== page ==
Glenwood Springs Middle School staff takes out the trash: Participation in community projects meant to be an example for students
It was an overcast and blustery day in Glenwood Springs, but the bright orange vests of the Glenwood Springs Middle School staff spread along a 2-mile stretch on U.S. Highway 6 were impossible to miss. With trash bags in hand, they were steadily working their way through the debris and garbage that had been discarded alongside the highway, everything from flattened cardboard boxes to cigarette butts.
Cassandra Alsip, a Humanities teacher for 7th grade and Glenwood Springs native, said especially for middle school students, that they watch their teachers and like seeing them do what they’re trying to teach, a walk the walk and talk the talk situation.
“We’re teaching about consequential service to people and the idea that you have an impact on the world around you, even if it’s small steps like this it can make a huge difference,” Alsip said.
GSMS is gearing up for Better World Day on May 7, an event that’s acknowledged by all Expeditionary Learning (EL) schools by getting out into the community themselves and doing volunteer work.
“I’ve just grown up in the community and love it, and know that this community works better when they’re working together,” Alsip said.
The school just recently adopted the portion of Highway 6 from mile markers 113-115. Principal Joel Hathaway said staff had begun to notice the accumulation of litter and wanted to do something about it.
“We noticed that there’s kind of been a pile up of trash along our highway and along our river, things like that this year,” Hathaway said. “So we looked into this adopt a highway deal and we felt it was really fortunate that it was open, the area on Route 6 that goes right by our school.”
Dean of students and coordinator of the Peak program, Rob Buirgy, said that it’s crucial to Better World Day for staff to model the kind of behaviors they want to see in their students. He added that it gives teachers and staff members a way to connect with each other in a new setting with a shared goal.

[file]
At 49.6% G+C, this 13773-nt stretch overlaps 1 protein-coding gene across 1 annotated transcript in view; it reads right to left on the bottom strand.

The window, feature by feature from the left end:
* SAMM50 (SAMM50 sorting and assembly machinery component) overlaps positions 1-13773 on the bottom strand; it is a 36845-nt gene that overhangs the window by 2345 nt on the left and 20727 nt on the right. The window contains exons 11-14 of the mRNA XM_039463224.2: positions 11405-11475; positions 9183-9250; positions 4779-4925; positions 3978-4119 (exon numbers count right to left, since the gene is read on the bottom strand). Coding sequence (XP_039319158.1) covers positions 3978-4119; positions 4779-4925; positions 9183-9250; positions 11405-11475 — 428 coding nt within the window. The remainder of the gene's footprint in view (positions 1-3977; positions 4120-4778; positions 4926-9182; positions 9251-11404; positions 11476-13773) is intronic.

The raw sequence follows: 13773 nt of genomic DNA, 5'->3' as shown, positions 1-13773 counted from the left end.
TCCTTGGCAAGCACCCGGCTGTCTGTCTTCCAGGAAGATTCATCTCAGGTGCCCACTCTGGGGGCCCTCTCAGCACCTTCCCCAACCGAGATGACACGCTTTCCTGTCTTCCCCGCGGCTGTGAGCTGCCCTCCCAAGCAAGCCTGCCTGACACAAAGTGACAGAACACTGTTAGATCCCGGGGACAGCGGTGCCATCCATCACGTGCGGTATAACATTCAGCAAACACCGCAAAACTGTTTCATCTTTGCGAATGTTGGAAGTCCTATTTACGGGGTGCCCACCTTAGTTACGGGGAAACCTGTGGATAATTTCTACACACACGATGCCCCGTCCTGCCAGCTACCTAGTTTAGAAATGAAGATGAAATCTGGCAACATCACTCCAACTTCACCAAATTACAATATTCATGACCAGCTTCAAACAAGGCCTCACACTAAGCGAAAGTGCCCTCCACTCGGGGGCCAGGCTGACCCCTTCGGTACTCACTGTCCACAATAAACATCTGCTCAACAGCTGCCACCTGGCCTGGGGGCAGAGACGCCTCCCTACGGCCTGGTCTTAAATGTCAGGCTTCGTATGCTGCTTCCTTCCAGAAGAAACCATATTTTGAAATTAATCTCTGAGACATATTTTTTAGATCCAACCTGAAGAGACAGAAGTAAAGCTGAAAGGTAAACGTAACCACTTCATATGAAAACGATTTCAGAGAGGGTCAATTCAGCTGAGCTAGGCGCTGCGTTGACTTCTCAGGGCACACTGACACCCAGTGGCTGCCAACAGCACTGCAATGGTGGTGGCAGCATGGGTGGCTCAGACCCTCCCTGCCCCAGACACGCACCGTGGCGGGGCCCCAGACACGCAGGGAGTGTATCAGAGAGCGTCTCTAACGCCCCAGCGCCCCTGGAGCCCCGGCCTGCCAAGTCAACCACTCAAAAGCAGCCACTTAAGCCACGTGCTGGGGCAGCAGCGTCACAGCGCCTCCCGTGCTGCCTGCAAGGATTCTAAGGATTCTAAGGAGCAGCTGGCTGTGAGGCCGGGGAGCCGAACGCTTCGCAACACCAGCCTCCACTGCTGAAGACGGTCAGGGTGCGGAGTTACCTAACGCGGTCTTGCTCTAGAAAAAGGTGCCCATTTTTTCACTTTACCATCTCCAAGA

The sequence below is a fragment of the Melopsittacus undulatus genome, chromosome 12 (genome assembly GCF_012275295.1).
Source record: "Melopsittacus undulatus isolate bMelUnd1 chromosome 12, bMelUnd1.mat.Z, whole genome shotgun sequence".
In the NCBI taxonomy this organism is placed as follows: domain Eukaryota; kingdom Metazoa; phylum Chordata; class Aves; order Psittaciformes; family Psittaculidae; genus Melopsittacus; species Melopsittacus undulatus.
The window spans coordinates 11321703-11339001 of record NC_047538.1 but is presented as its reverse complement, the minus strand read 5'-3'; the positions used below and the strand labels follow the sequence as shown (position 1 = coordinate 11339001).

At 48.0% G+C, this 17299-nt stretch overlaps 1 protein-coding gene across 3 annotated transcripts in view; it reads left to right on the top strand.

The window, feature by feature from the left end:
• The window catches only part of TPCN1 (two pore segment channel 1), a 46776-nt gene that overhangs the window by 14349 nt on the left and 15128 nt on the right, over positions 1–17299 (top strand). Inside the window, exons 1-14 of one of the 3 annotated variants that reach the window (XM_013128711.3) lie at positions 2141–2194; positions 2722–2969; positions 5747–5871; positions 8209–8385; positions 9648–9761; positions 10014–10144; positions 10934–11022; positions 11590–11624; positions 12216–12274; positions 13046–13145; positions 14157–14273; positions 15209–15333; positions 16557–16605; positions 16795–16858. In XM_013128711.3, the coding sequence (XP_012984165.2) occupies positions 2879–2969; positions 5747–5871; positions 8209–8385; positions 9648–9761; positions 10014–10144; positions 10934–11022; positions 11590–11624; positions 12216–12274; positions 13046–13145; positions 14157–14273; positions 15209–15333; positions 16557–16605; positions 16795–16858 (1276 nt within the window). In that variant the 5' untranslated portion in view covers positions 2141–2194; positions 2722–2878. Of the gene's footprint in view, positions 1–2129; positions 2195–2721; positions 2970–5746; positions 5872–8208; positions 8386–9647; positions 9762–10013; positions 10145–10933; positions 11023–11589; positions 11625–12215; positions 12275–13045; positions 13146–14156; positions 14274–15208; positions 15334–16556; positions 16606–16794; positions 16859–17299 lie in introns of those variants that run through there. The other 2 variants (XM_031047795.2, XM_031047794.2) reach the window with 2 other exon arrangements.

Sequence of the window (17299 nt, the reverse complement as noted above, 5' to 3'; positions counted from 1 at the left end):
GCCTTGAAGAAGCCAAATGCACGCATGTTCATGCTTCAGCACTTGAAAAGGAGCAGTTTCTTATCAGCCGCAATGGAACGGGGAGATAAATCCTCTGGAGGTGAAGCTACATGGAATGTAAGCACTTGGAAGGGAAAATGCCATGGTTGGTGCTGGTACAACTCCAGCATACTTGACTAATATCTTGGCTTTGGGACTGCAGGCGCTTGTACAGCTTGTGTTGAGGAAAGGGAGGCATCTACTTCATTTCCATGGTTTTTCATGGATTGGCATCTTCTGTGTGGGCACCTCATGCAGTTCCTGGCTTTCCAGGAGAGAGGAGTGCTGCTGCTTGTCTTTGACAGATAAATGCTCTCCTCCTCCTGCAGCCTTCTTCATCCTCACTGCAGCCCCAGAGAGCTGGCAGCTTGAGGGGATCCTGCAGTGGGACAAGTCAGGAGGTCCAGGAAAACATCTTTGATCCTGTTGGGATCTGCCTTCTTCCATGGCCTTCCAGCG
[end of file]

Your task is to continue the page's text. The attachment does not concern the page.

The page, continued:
“For me it’s a cool way for teachers to learn about each other. Because different strengths come out from people and some people need help with different things, so I just see it as a way to build trust and those kinds of things,” Buirgy said.
The crew system at GSMS for students has a focus on team building through adventure and hands-on learning. The staff incorporates this mentality into the professional dynamic as far as training and forming relationships go, Autumn Rivera, a 6th grade science teacher said.
“Especially in this past year of trying to build community when you’re you know, in quarantine … it’s even more important to just spend that time together. No matter what it is. Just having fun and I think being our community school and having students see their teachers out and about. … They love to come out and see people. Especially I think if we can start it and the students can finish it, I think that’s a cool partnership as well,” Rivera said.
The gusts of wind occasionally added an element of chase to the trash gathering, but the staff seemed to enjoy the camaraderie and being able to give back to the community together. Hathaway said it won’t be the last time his team looks for new opportunities to continue to grow outside of the school environment.
“I think it’s about seeing each other in a different light than you normally do on a work day. And that’s how you build trust and build relationships. … Getting to know each other on a different level, laughing together, sweating together, having some fun together, having some misery together. All those things bring you closer,” Hathaway said.
Reporter Jessica Peterson can be reached at 970-279-3462 or email@example.com.
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Courtney Hassell says she could have been completely disillusioned with schools and education, and in many ways she was, after an experience three years ago at Glenwood Springs High School.